Why only the summer? Winter weather and a walk through a cold snowy night never stopped my friends and me from getting ice cream on a January night in East Lansing. Or has the younger generation gotten soft? :blush: We'd even hold on to each other's ice cream cones to take turns making snow angels. And when I was younger, my parents and I almost never missed going to Jersey Junction after church no matter what time of year.

Someone mentioned something about a Dunkin Doughnuts (or lack thereof) on another thread, I believe. How about a doughnut place with ice cream in DT?

Link to comment
Share on other sites

Why only the summer? Winter weather and a walk through a cold snowy night never stopped my friends and me from getting ice cream on a January night in East Lansing.

Retailers think seasonality, and Weds was much more of a hot chocolate - soup - earmuffs kind of April day.

Or has the younger generation gotten soft? :blush: We'd even hold on to each other's ice cream cones to take turns making snow angels. And when I was younger, my parents and I almost never missed going to Jersey Junction after church no matter what time of year.

Whaddya mean, "younger generation"?? [whips out AARP card, waves it at screen]

Someone mentioned something about a Dunkin Doughnuts (or lack thereof) on another thread, I believe. How about a doughnut place with ice cream in DT?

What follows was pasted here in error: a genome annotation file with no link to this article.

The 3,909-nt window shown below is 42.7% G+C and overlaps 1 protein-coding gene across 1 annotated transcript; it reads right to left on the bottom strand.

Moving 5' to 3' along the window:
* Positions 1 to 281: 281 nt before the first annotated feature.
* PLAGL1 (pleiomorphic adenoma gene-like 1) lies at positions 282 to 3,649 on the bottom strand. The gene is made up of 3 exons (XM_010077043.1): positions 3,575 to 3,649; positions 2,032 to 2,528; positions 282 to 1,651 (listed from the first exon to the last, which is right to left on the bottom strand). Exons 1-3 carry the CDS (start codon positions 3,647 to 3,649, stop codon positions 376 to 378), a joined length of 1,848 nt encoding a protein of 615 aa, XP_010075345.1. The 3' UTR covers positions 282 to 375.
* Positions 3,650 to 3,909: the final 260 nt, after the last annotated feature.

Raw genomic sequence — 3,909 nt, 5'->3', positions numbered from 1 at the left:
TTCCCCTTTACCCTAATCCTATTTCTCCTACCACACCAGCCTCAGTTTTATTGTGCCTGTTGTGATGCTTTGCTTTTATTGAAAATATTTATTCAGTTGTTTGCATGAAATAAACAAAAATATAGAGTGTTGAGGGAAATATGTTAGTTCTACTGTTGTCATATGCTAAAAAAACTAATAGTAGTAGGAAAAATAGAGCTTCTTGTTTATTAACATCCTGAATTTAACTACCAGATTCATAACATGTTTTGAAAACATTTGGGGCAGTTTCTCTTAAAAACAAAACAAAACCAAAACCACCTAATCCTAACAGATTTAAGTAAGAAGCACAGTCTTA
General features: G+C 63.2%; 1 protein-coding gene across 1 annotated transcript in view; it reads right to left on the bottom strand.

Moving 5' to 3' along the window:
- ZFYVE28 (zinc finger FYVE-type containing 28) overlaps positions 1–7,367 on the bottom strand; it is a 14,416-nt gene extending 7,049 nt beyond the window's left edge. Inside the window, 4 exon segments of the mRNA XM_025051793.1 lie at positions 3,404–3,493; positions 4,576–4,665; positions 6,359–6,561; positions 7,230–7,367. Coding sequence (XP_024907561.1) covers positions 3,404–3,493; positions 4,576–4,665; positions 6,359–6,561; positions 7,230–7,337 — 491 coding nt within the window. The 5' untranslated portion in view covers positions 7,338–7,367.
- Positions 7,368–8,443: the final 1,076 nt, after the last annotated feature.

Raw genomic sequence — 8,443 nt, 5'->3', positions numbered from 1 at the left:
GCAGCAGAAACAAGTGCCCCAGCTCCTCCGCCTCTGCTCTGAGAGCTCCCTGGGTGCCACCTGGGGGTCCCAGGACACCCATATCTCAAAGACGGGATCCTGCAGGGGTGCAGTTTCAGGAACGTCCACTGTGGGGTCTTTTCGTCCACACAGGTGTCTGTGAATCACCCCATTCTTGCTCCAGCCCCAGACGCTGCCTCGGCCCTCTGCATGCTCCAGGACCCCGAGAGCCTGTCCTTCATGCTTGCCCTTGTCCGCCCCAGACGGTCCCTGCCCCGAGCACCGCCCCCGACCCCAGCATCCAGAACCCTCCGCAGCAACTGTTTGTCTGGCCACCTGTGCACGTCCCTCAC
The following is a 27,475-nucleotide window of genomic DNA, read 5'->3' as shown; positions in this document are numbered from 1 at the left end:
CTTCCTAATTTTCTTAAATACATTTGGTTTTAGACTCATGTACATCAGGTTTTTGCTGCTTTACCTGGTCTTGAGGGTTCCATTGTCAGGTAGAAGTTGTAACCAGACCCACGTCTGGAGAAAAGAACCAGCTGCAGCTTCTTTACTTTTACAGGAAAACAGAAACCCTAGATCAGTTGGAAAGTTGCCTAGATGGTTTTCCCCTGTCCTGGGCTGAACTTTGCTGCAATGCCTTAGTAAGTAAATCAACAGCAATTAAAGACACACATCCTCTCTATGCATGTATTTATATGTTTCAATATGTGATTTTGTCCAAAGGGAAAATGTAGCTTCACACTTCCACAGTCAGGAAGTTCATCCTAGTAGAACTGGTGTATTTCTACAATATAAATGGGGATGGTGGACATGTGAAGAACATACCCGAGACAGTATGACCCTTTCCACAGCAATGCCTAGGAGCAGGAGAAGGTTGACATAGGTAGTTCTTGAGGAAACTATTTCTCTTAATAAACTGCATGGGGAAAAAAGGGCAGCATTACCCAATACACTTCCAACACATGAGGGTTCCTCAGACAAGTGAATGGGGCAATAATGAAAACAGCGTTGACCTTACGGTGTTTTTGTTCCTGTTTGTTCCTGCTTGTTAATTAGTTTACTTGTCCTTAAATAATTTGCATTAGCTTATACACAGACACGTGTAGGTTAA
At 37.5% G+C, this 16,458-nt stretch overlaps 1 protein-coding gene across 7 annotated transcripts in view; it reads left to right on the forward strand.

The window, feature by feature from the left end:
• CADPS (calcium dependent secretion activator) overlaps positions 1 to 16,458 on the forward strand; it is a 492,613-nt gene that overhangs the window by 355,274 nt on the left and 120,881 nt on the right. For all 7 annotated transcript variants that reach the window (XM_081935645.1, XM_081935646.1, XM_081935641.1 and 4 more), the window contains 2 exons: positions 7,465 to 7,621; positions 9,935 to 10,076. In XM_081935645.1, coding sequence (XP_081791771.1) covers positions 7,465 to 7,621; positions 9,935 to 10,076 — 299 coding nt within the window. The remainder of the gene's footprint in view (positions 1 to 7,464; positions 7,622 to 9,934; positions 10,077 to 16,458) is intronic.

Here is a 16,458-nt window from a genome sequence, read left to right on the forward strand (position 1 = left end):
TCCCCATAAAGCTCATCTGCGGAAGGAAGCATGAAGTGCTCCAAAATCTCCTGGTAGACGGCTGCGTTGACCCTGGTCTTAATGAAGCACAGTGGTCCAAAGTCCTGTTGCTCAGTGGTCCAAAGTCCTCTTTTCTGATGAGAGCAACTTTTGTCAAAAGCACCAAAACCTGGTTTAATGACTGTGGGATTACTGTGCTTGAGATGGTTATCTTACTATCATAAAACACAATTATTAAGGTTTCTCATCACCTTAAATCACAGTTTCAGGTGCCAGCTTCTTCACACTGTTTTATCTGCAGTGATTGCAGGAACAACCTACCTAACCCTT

Old-fashioned ice cream, bakery treats, penny candy place with cafe seating, WiFi, and a rack of sundries.

Link to comment
Share on other sites

I think someone mentioned this place, but it's new and they have ice cream. Near downtown and HH on Union at Michigan (it's a one way going North so if you drive come in on Union from the South):

458135803_429104d525.jpg

458135809_19a82e754c.jpg

Free wi-fi?

Even with cozy outdoor seating (pay no attention to the snow on the ground):

458135857_00f88a1c5b_b.jpg

Link to comment
Share on other sites

I think someone mentioned this place, but it's new and they have ice cream. Near downtown and HH on Union at Michigan ...

Yep, I put it in the thread about the building across the street and down a block (which has not started).

I guess if you live in Rockford or Grandville, this is DT. But to me, that would be Monroe/Monroe/Pearl, where the Senator stands. Michigan and Union is a loooonnnngggg way from RPC.

Thinking about DVP, we need some retail/shops/cafes there, to help catch the afterglow crowd. But instead we have Big Ugly Govt Wall.

Link to comment
Share on other sites

It was my free addition to the KIAS. Soon it will be hip to craft your image with help from downtown clothiers, jewelers, thrifts, and hair stylists.

.....

We already do this in Uptown. I've "borrowed" jewelry from a couple of boutiques to wear to parties & fundraisers. Since I'm a dedicated patron, the shop owners are happy to have me promote their product. I also love it when I can say that my "image" is all local first; from my purse, to my shoes, to my clothes.

Link to comment
Share on other sites

It was *really* hopping downtown on Saturday. Lots of people enjoying the weather, walking Monroe Center, etc. Unfortunately, no retail to support it but I was amazed at the activity. It was nice to see on the weekend with nothing special going on except people taking in the city. :)